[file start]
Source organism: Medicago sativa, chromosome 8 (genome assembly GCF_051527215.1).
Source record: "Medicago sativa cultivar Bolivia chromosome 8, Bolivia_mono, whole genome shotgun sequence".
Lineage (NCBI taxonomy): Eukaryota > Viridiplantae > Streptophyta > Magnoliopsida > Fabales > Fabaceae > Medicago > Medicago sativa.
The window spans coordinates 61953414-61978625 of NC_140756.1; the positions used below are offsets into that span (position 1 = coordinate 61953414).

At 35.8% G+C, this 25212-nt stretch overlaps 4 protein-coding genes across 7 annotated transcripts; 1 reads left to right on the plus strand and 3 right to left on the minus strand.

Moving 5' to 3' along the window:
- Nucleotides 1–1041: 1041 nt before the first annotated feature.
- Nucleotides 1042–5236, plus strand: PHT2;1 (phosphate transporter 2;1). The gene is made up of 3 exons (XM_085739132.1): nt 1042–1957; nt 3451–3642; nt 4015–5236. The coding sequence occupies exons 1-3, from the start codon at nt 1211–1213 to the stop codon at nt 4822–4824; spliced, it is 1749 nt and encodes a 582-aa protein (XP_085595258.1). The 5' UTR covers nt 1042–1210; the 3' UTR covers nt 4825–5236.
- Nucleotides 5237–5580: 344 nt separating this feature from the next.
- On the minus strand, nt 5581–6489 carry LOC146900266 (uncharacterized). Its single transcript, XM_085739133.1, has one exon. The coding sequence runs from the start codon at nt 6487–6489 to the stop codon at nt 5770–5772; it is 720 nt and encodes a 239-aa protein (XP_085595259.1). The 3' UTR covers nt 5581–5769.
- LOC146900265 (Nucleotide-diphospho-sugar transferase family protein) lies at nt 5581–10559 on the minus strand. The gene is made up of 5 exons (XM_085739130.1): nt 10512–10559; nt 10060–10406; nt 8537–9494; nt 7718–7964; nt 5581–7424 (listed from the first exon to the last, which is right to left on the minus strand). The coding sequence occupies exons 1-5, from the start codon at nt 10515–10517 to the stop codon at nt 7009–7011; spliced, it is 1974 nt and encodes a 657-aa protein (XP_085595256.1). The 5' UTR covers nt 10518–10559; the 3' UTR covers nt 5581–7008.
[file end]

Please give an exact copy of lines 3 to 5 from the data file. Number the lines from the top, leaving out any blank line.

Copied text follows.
Lineage (NCBI taxonomy): Eukaryota > Viridiplantae > Streptophyta > Magnoliopsida > Fabales > Fabaceae > Medicago > Medicago sativa.
The window spans coordinates 61953414-61978625 of NC_140756.1; the positions used below are offsets into that span (position 1 = coordinate 61953414).

At 35.8% G+C, this 25212-nt stretch overlaps 4 protein-coding genes across 7 annotated transcripts; 1 reads left to right on the plus strand and 3 right to left on the minus strand.